The early introduction of a Ural truck with a diesel engine mainly failed because there were no suitable engines available in bulk. In the 1960s, for example, the UralAZ developed a suitable engine under the name Ural-640 and made it ready for series production. However, there was also a lack of production facilities, so the project ultimately had to be dropped.

In 1969 the plans for the new KamAZ plant in Naberezhnye Chelny became concrete. The engine production there was designed to supply other vehicle manufacturers in the Soviet Union with urgently needed diesel engines. Meanwhile, the Jaroslawski Motorny Zawod developed prototypes for the later engines and transmissions, which KamAZ was to produce in series. In the same year prototype engines of the type JaMZ-7E641 (Russian ЯМЗ-7Э641) were delivered to the UralAZ, as well as suitable experimental manual transmissions of the type JaMZ-E141 (Russian ЯМЗ-Э141). Both were installed together in a Ural 375D and subjected to extensive tests from January 1970. Almost 20,000 kilometres of test drives were made, and various defects were particularly evident in the new diesel engine. To remedy this, he was returned to the Yaroslavsky Motorny Sawod.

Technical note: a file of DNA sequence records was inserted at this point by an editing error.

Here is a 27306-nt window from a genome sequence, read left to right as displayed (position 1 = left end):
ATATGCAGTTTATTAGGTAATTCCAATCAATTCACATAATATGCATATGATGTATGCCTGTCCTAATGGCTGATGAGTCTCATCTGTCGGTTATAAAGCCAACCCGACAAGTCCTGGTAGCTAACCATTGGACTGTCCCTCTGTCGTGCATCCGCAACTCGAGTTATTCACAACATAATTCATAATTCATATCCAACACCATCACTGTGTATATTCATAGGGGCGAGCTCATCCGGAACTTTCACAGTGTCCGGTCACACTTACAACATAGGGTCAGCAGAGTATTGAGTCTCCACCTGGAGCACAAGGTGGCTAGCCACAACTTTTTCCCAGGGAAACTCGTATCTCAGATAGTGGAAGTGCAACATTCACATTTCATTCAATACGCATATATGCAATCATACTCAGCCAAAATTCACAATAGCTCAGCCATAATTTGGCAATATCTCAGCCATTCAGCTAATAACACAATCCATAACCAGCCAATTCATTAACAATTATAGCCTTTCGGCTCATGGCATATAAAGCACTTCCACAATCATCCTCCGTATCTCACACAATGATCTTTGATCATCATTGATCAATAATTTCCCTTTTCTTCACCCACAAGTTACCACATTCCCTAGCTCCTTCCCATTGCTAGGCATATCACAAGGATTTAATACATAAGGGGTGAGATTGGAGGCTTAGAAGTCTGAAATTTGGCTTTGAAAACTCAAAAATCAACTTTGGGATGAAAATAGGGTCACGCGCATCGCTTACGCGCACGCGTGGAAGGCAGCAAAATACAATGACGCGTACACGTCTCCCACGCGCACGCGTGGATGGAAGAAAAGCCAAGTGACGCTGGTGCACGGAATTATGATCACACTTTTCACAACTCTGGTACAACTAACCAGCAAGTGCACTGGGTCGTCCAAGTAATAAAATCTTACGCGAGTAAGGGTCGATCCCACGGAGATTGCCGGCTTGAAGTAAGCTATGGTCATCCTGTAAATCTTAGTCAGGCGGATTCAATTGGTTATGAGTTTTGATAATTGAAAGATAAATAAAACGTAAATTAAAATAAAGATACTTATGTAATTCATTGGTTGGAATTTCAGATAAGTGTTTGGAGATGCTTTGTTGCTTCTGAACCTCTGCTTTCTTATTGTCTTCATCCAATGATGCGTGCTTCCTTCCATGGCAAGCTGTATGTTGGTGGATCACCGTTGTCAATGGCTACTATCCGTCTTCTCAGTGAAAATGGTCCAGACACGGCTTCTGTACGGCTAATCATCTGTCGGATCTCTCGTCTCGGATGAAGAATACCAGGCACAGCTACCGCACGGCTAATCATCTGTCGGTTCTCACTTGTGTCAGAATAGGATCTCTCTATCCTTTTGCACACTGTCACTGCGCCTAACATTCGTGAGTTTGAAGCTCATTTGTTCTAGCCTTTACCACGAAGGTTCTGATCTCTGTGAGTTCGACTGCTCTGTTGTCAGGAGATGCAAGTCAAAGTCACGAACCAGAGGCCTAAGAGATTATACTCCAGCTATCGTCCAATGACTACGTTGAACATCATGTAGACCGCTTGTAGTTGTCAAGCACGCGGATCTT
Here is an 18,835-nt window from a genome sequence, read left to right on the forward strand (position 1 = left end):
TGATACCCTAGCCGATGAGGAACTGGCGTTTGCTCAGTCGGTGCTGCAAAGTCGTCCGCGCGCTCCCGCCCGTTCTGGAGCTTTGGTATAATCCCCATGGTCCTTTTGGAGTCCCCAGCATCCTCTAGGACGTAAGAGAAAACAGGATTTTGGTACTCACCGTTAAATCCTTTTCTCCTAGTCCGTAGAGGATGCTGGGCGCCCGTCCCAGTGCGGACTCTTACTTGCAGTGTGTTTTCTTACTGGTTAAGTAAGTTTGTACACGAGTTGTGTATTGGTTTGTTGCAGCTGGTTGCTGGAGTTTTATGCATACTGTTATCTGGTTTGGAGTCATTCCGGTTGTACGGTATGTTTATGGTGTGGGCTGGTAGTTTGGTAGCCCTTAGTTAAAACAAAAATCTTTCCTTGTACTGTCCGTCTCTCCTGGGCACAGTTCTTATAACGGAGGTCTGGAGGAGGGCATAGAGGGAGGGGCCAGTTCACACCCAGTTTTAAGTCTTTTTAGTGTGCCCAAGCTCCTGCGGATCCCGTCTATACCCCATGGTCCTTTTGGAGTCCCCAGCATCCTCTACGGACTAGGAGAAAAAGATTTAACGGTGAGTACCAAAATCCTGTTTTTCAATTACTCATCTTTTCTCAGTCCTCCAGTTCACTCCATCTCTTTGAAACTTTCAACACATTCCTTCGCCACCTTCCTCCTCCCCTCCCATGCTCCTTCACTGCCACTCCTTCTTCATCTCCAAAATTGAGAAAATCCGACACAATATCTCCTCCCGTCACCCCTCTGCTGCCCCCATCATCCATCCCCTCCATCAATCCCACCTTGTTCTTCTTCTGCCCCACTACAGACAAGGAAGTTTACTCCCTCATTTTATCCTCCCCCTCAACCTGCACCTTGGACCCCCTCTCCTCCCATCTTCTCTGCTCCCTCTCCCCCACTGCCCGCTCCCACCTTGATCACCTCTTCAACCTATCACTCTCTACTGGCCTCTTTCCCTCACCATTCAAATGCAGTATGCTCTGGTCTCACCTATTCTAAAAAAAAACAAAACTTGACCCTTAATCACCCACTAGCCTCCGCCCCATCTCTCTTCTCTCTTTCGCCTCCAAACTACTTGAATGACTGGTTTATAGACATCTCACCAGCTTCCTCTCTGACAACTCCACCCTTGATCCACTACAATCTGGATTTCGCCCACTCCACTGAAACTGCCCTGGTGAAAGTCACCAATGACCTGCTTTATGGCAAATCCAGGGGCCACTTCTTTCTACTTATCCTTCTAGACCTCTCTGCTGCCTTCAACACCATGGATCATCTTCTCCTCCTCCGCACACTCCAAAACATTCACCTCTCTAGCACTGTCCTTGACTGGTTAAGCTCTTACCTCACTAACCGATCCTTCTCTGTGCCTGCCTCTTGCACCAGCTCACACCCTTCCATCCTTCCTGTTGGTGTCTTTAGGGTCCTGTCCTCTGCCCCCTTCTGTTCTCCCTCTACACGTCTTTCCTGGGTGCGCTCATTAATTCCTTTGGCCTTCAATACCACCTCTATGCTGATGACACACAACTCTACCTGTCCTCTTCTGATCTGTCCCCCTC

Two years later, in 1972, the engine came back to the UralAZ under the name JaMZ-740. It was reinstalled in a test vehicle called the Ural E4320. After further testing was completed in 1973, preparation for manufacturing the Ural-4320 with a diesel engine was approved. Other prototypes had previously been built, including examples of the later Ural-4420 tractor unit. In addition to the new engine, several other changes were later adopted in series production. This affected, in particular, the cabin and the interior, the radiator grille, the axle housing, the transfer case and also the manual transmission.

In 1974 further prototypes for new acceptance tests were built, the tests themselves were completed in 1975. Thereupon on December 31, 1975, the responsible Soviet Ministry approved the serial production of the trucks. The engine supplier KamAZ started production in 1976 and the first five production vehicles of the Ural-4320 were completed in December 1977. 25 trucks left the factory by the end of the year.